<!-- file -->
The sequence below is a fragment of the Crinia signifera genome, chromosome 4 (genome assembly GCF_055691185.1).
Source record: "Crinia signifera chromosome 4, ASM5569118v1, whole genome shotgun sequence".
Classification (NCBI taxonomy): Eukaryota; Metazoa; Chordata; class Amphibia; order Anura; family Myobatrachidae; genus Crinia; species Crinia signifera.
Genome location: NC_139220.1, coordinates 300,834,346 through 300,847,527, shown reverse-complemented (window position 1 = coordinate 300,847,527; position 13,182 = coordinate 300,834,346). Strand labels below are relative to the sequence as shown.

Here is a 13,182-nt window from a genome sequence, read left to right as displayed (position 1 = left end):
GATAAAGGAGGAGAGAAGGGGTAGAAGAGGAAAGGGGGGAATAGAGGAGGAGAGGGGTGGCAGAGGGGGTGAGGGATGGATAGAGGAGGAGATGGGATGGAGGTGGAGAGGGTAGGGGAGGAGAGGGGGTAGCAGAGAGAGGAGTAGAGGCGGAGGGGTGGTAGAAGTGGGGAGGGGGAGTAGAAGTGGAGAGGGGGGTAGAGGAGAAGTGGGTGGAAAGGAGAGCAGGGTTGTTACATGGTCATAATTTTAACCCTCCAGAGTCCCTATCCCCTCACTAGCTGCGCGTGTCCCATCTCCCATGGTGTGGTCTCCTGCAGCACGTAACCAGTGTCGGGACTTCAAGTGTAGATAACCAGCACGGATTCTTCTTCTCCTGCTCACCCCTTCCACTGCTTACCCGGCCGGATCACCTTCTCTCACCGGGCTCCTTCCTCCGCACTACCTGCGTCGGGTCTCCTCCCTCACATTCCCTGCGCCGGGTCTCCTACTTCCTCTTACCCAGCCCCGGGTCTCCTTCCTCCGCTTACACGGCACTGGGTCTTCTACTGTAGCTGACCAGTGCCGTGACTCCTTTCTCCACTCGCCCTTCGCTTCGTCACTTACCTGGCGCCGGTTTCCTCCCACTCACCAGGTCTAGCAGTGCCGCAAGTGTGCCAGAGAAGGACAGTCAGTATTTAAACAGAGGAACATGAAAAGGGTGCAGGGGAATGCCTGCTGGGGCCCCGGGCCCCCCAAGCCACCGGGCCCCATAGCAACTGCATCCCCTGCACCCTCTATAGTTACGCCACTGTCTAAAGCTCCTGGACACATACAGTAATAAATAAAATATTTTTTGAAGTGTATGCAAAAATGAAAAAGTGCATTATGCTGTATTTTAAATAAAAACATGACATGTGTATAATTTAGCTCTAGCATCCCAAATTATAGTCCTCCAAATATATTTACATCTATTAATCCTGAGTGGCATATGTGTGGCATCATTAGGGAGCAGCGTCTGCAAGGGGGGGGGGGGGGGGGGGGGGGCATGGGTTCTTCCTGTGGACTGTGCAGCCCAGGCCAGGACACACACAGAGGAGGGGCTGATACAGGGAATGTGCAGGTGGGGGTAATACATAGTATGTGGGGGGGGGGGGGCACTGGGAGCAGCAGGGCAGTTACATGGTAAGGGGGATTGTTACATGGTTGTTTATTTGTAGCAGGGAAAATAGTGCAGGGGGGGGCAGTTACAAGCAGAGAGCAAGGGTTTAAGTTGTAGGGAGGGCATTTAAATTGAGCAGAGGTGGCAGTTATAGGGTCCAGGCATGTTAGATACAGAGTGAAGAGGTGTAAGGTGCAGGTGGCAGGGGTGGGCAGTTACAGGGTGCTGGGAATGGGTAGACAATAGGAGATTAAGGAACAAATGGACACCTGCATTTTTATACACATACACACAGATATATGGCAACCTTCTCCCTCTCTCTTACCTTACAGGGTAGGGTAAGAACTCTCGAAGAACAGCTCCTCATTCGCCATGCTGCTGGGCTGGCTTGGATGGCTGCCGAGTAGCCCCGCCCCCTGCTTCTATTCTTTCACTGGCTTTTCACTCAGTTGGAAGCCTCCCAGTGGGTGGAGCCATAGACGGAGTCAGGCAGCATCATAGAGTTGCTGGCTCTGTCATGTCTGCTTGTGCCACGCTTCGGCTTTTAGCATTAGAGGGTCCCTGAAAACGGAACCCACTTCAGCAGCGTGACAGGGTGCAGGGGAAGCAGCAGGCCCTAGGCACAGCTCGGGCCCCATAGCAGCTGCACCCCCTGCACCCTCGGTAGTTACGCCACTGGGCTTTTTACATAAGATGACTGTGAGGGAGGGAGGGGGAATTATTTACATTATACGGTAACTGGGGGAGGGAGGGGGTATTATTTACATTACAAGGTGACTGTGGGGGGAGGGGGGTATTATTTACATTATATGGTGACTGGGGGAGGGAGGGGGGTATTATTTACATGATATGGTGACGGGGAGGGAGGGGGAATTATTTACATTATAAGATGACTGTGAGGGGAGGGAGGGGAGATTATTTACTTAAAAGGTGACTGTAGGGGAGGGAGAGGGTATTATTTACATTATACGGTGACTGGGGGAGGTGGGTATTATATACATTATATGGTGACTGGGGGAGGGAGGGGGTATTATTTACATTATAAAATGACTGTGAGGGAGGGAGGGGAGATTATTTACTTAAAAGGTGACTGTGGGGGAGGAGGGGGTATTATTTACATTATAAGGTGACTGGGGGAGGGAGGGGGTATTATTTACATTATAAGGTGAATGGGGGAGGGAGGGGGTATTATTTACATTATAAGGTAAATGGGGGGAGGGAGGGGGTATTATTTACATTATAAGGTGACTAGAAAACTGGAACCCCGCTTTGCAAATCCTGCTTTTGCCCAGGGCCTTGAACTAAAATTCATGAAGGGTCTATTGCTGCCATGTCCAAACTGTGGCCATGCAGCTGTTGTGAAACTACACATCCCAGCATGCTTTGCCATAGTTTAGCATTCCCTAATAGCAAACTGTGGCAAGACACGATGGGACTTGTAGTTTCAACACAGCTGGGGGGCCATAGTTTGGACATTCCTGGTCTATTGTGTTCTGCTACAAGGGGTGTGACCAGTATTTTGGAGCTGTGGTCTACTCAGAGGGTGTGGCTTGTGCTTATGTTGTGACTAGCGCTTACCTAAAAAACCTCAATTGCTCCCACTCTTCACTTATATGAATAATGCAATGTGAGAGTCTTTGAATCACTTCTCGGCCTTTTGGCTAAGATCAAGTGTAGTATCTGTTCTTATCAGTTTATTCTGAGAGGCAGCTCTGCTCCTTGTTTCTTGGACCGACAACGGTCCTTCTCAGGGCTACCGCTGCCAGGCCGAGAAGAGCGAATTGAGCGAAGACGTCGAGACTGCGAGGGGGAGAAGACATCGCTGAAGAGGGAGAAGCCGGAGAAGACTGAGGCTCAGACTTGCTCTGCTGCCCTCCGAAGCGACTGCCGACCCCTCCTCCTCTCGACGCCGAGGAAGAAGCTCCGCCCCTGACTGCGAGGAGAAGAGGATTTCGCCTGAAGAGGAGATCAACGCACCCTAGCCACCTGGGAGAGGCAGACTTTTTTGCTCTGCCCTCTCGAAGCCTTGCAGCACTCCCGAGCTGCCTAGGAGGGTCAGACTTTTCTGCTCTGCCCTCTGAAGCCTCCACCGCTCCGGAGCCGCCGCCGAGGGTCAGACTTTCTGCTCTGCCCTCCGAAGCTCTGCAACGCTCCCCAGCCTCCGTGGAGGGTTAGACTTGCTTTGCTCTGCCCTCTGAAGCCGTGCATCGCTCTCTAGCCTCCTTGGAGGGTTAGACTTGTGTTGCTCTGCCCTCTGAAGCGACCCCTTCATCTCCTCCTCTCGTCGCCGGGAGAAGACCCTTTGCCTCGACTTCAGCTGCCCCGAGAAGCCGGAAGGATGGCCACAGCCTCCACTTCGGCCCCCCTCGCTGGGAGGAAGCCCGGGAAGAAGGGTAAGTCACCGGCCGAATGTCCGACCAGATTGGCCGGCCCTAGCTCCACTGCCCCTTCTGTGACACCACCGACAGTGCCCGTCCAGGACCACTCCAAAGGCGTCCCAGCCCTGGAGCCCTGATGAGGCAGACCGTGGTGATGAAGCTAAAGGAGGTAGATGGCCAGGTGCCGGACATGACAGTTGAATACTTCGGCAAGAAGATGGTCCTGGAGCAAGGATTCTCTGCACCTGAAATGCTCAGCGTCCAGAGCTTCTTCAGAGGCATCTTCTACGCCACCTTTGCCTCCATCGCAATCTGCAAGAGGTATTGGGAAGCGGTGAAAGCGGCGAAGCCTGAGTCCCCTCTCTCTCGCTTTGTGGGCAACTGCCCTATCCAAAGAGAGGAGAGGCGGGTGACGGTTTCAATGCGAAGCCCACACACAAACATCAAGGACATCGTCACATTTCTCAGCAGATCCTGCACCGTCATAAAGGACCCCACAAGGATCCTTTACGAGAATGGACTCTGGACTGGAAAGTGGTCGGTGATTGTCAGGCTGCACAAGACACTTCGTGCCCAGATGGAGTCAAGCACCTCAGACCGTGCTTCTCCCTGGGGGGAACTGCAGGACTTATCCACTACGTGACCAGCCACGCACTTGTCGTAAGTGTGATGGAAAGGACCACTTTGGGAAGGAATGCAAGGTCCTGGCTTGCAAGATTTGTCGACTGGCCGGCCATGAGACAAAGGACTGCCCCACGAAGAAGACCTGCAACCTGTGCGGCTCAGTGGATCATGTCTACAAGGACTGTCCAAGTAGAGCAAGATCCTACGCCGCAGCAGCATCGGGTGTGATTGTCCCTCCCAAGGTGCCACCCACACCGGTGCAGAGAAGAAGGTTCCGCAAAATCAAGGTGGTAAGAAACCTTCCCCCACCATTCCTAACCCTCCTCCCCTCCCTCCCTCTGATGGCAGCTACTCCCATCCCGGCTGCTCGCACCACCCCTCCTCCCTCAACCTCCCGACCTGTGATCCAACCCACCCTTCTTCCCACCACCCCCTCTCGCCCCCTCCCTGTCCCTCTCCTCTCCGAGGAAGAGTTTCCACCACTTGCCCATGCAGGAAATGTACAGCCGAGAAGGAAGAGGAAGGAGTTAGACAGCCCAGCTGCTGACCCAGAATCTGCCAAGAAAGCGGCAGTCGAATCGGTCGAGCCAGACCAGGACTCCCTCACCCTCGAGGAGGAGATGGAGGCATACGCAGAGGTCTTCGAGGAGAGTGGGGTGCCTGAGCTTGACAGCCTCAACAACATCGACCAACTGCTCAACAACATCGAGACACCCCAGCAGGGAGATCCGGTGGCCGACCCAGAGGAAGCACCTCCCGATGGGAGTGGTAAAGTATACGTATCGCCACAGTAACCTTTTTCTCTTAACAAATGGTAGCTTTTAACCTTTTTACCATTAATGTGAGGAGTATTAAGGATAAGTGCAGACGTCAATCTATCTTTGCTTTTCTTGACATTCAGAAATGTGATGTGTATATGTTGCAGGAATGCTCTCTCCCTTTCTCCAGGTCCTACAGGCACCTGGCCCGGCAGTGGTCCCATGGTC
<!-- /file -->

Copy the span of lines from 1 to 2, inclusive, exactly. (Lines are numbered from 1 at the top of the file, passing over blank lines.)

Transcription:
The sequence below is a fragment of the Crinia signifera genome, chromosome 4 (genome assembly GCF_055691185.1).
Source record: "Crinia signifera chromosome 4, ASM5569118v1, whole genome shotgun sequence".